There are two kinds of people in the world: those who know nothing about Firefly, and those who know everything about it. Finding anyone between those two categories is a rare experience, and I’m not kidding when I say I don’t think I’ve ever met anyone who dislikes this show. You’re either alive with an intense burning passion about it… or else you’re just tragically ignorant. And that may not be your fault; if there ever was a sect of nerds that turned hipster (i.e.: “I liked that obscure show before it was cool!”), Firefly might be their holy grail.
Generally, when I hear about a show like that, I avoid watching it just out of spite. If you were to vow the same in this case, I’d respect you… but I’d certainly pity that you chose this show of all to reject.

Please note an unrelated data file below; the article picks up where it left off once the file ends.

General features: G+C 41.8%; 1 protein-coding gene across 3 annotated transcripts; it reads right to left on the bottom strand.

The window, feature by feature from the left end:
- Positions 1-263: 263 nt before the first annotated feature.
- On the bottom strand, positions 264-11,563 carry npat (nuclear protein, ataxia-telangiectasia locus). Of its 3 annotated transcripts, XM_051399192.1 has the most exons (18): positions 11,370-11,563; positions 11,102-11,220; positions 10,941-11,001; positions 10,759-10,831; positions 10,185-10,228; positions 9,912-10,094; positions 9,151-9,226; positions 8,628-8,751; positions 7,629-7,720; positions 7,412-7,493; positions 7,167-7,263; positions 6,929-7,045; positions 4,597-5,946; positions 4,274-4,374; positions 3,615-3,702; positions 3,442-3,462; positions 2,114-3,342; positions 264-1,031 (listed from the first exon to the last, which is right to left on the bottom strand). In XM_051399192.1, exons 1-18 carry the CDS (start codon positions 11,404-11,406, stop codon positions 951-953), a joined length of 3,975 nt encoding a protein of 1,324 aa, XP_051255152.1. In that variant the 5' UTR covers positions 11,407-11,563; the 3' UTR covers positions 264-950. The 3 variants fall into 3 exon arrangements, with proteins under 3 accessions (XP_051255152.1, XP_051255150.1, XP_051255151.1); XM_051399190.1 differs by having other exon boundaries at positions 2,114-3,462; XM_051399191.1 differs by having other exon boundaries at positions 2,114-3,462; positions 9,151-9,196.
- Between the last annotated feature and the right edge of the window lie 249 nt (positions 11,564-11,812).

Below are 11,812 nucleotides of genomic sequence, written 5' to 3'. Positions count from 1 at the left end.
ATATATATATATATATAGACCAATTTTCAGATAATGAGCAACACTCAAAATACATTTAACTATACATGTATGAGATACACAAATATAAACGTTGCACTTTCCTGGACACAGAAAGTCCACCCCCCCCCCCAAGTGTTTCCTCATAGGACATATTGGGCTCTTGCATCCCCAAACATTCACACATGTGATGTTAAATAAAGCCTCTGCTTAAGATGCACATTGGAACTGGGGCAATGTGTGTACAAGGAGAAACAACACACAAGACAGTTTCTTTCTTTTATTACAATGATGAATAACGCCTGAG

So for those of you who have vaguely heard mention of this phantom in the shadows of Geekdom, I invite you to check out this user-friendly, spoiler-free article that will — if nothing else — give you an educated chance to feel superior over the other passionate nerds in your life.
Hogwarts Firefly, A History
If you’re at all steeped in the general “Geek” universe, you’ve likely heard the name ‘Joss Whedon’ before.
Many know him as the central creator of Marvel’s Avengers and contributor to the resulting television show Agents of Shield. Perhaps you know him as one of the main masterminds behind Dr. Horrible’s Sing-Along Blog and even Buffy the Vampire Slayer. (And if you thirst for more of his genius after Firefly, then look into the two-season thriller Dollhouse, or keep an eye out for his brilliant one-liners in the animated space-flop Titan A.E.)